References . . . . . . . . . . . . . . . . . . . . . . . . . . . . . . . . . . . . 434

Chapter 20 Global Health Careers . . . . . . 436 20.1 Career Pathways in Global Health . . . . . . . . . 436

20.2 Global Health Education . . . . . . . . . . . . . . . . . 437

20.3 Experiential Learning in Global Health . . . . . . . . . . . . . . . . . . . . . . . . . . .439

20.4 Global Health Matters . . . . . . . . . . . . . . . . . . . . 440

References . . . . . . . . . . . . . . . . . . . . . . . . . . . . . . . . . . . . 442

Glossary . . . . . . . . . . . . . . . . . . . . . . . . . . . . . . . . . . . .443

Index . . . . . . . . . . . . . . . . . . . . . . . . . . . . . . . . . . . . . . .468

17.2 Transport Injuries . . . . . . . . . . . . . . . . . . . . . . . . . 400

17.3 Falls . . . . . . . . . . . . . . . . . . . . . . . . . . . . . . . . . . . . . . 402

17.4 Drowning . . . . . . . . . . . . . . . . . . . . . . . . . . . . . . . . 403

17.5 Burns . . . . . . . . . . . . . . . . . . . . . . . . . . . . . . . . . . . . 404

17.6 Other Unintentional Injuries . . . . . . . . . . . . . . 405

17.7 Intentional Injuries . . . . . . . . . . . . . . . . . . . . . . . 405

17.8 Interpersonal Violence . . . . . . . . . . . . . . . . . . . 406

17.9 Gender-Based Violence . . . . . . . . . . . . . . . . . . . 407

References . . . . . . . . . . . . . . . . . . . . . . . . . . . . . . . . . . . . 408

Chapter 18 Promoting Neonatal, Infant, Child, and Adolescent Health . . . . . . . . . 410

18.1 Progress in Child Survival . . . . . . . . . . . . . . . . . 410

18.2 Improving Neonatal Survival . . . . . . . . . . . . . 415

18.3 Promoting Infant and Child Health . . . . . . . 417

18.4 Promoting Early Childhood Development 419

18.5 Children with Special Needs . . . . . . . . . . . . . . 419

18.6 Health Promotion for Older Children . . . . . 420

18.7 Health Promotion for Adolescents . . . . . . . . 421

References . . . . . . . . . . . . . . . . . . . . . . . . . . . . . . . . . . . . 423

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across the income spectrum. For example, the SDGs include targets for preventing new hep- atitis B virus infections; reducing the number of adults who die from cardiovascular diseases, cancers, and other noncommunicable diseases before their 70th birthdays; reducing the suicide mortality rate; increasing access to treatment for substance use disorders; and reducing deaths from road traffic injuries and violence. These conditions affect people in every country, and all countries have the opportunity under the SDGs to track their progress toward improving health metrics related to these concerns.

This third edition of Introduction to Global Health is a book for the SDG era. The socioeconomic and environmental determi- nants of health are presented in the context of the SDGs. The shifting landscape for financ- ing and implementing global health initiatives is described in expanded chapters on payers and players. Chapters on infectious diseases, reproductive health, and nutrition are comple- mented by new chapters on noncommunica- ble diseases, mental health, and injuries. The similarities and differences in the conditions that cause illness and death in featured coun- tries representing diverse world regions and income levels are illustrated with estimates from the Global Burden of Disease (GBD) project, which now produces annually updated profiles of health status in every country. (Dis- closure: the author is a GBD collaborator.) The global health agenda has expanded to cover all of the world’s people, and this book provides a positive, forward-looking perspective on the numerous actions that are helping promote the health, well-being, and security of people across the lifespan and across the globe.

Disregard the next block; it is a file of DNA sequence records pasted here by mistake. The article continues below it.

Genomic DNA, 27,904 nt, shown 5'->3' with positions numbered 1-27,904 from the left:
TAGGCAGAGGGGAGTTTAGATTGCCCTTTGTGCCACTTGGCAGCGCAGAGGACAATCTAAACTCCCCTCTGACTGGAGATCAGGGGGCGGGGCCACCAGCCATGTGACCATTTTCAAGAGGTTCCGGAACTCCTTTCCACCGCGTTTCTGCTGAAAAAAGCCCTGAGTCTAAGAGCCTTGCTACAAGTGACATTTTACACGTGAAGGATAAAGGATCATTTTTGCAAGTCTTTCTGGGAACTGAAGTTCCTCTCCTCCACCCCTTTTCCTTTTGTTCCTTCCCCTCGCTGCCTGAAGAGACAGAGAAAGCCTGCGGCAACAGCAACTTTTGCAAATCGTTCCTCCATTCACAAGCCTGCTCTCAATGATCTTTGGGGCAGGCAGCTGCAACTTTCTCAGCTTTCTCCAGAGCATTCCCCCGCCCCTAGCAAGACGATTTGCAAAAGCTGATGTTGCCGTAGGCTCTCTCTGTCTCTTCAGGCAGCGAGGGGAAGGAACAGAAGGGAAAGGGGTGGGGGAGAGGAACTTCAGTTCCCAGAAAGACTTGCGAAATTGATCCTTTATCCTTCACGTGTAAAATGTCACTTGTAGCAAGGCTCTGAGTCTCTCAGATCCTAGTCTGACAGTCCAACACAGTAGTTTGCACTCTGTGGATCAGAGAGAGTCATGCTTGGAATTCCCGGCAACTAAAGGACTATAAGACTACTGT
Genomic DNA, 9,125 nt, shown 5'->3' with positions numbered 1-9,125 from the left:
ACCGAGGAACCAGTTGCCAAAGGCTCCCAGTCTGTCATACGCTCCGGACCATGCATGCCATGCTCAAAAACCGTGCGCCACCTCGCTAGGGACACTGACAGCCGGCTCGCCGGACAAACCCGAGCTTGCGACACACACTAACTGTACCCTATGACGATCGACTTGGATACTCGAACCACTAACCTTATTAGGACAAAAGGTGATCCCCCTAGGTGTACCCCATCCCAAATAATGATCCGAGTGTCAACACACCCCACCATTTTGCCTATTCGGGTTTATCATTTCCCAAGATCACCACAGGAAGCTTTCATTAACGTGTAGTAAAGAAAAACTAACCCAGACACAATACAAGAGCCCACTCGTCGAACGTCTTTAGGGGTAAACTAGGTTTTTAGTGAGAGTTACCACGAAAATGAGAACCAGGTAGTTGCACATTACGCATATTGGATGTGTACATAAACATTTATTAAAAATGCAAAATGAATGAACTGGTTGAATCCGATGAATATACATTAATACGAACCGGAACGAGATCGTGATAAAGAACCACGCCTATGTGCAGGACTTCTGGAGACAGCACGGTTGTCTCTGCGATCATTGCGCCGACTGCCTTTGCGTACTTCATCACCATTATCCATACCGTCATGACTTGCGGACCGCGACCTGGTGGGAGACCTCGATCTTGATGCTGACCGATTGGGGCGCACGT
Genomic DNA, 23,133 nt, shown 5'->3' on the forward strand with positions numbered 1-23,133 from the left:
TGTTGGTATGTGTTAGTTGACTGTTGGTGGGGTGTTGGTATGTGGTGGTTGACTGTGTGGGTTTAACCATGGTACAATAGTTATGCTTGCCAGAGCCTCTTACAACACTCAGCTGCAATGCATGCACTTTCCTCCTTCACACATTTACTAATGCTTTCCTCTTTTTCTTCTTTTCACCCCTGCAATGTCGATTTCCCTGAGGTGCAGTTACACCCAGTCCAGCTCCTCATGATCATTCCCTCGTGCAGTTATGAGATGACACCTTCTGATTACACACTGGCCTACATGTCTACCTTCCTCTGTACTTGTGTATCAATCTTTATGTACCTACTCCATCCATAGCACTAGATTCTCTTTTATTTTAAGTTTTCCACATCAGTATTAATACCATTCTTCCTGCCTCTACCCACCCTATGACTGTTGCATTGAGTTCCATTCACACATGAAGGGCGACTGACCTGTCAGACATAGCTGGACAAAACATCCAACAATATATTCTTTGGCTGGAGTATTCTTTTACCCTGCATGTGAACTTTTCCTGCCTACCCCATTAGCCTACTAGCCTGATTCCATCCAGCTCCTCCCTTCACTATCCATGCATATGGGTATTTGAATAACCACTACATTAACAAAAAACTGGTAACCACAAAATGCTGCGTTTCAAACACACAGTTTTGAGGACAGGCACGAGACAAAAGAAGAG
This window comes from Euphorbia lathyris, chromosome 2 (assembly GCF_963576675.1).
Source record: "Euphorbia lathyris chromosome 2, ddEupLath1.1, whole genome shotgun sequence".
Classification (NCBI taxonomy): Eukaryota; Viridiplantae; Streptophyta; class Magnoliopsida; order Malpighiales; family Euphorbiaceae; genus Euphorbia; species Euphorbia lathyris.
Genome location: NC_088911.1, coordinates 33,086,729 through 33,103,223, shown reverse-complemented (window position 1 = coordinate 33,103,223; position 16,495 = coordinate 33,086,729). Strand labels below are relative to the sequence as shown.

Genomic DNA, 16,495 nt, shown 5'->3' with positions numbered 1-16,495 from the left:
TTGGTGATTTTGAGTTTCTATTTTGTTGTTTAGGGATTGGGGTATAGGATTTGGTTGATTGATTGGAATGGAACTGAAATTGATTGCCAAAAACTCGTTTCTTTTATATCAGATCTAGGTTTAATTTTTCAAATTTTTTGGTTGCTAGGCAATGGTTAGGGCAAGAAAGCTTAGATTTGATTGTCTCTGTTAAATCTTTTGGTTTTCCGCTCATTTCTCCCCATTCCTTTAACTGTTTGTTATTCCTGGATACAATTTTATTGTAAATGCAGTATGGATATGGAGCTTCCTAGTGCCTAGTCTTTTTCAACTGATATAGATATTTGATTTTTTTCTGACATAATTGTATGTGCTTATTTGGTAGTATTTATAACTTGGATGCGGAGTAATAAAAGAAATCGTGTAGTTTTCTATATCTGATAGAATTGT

The first and second editions of Intro-duction to Global Health were written during the Millennium Development Goals (MDG) era of global health. The MDGs spelled out an ambitious plan for significantly reducing global poverty between 2000 and 2015. They were wildly successful. The num- ber of people living on less than $1 per day dropped substantially during the first 15 years of the 21st century. As a growing number of global health partnerships set agendas for change and financed action plans, significant progress was made toward alleviating hun- ger, preventing maternal and child mortality, and controlling HIV/AIDS and malaria.

The next generation of global goals—the Sustainable Development Goals (SDGs)—were launched at the end of 2015. They spell out 17 goals for enhancing human flourishing by 2030, including targets related to poverty reduction, hunger, health, education, gender equality, clean water and sanitation, affordable and clean energy, decent work, infrastructure and tech- nology development, human rights, sustainable urbanization, responsible production and con- sumption, climate and environment, peace, and governance. The SDGs seek to promote pros- perity while upholding human rights, protect- ing the planet, and fostering peace and security. All of the goals are interdependent, and all are inextricably tied to health. Improvements in any of the 17 areas will yield benefits for popula- tion health, and improvements in public health will enable other SDGs to be achieved.